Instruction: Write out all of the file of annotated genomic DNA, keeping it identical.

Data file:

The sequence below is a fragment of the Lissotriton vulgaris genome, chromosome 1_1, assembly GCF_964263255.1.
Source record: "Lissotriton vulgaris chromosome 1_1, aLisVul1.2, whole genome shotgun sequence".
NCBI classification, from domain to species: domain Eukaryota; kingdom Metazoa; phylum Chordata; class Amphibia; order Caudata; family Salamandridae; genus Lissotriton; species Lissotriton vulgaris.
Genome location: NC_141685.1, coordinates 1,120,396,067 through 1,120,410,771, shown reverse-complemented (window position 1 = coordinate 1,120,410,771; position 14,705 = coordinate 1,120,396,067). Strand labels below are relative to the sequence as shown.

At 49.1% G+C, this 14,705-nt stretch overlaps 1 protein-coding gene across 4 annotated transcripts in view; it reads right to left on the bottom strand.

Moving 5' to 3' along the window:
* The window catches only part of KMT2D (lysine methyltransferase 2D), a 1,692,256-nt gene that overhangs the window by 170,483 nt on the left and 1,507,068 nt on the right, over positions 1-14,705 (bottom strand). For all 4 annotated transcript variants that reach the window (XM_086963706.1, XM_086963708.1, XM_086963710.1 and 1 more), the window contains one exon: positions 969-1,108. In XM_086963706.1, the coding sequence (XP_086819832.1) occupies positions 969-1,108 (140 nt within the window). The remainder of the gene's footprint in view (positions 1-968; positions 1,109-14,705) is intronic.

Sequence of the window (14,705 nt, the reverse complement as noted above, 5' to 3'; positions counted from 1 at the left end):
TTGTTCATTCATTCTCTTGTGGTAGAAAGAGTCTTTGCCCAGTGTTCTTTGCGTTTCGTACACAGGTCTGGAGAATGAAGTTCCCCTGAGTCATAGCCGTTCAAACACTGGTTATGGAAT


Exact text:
The sequence below is a fragment of the Lissotriton vulgaris genome, chromosome 1_1, assembly GCF_964263255.1.
Source record: "Lissotriton vulgaris chromosome 1_1, aLisVul1.2, whole genome shotgun sequence".
NCBI classification, from domain to species: domain Eukaryota; kingdom Metazoa; phylum Chordata; class Amphibia; order Caudata; family Salamandridae; genus Lissotriton; species Lissotriton vulgaris.
Genome location: NC_141685.1, coordinates 1,120,396,067 through 1,120,410,771, shown reverse-complemented (window position 1 = coordinate 1,120,410,771; position 14,705 = coordinate 1,120,396,067). Strand labels below are relative to the sequence as shown.

At 49.1% G+C, this 14,705-nt stretch overlaps 1 protein-coding gene across 4 annotated transcripts in view; it reads right to left on the bottom strand.

Moving 5' to 3' along the window:
* The window catches only part of KMT2D (lysine methyltransferase 2D), a 1,692,256-nt gene that overhangs the window by 170,483 nt on the left and 1,507,068 nt on the right, over positions 1-14,705 (bottom strand). For all 4 annotated transcript variants that reach the window (XM_086963706.1, XM_086963708.1, XM_086963710.1 and 1 more), the window contains one exon: positions 969-1,108. In XM_086963706.1, the coding sequence (XP_086819832.1) occupies positions 969-1,108 (140 nt within the window). The remainder of the gene's footprint in view (positions 1-968; positions 1,109-14,705) is intronic.

Sequence of the window (14,705 nt, the reverse complement as noted above, 5' to 3'; positions counted from 1 at the left end):
TTGTTCATTCATTCTCTTGTGGTAGAAAGAGTCTTTGCCCAGTGTTCTTTGCGTTTCGTACACAGGTCTGGAGAATGAAGTTCCCCTGAGTCATAGCCGTTCAAACACTGGTTATGGAAT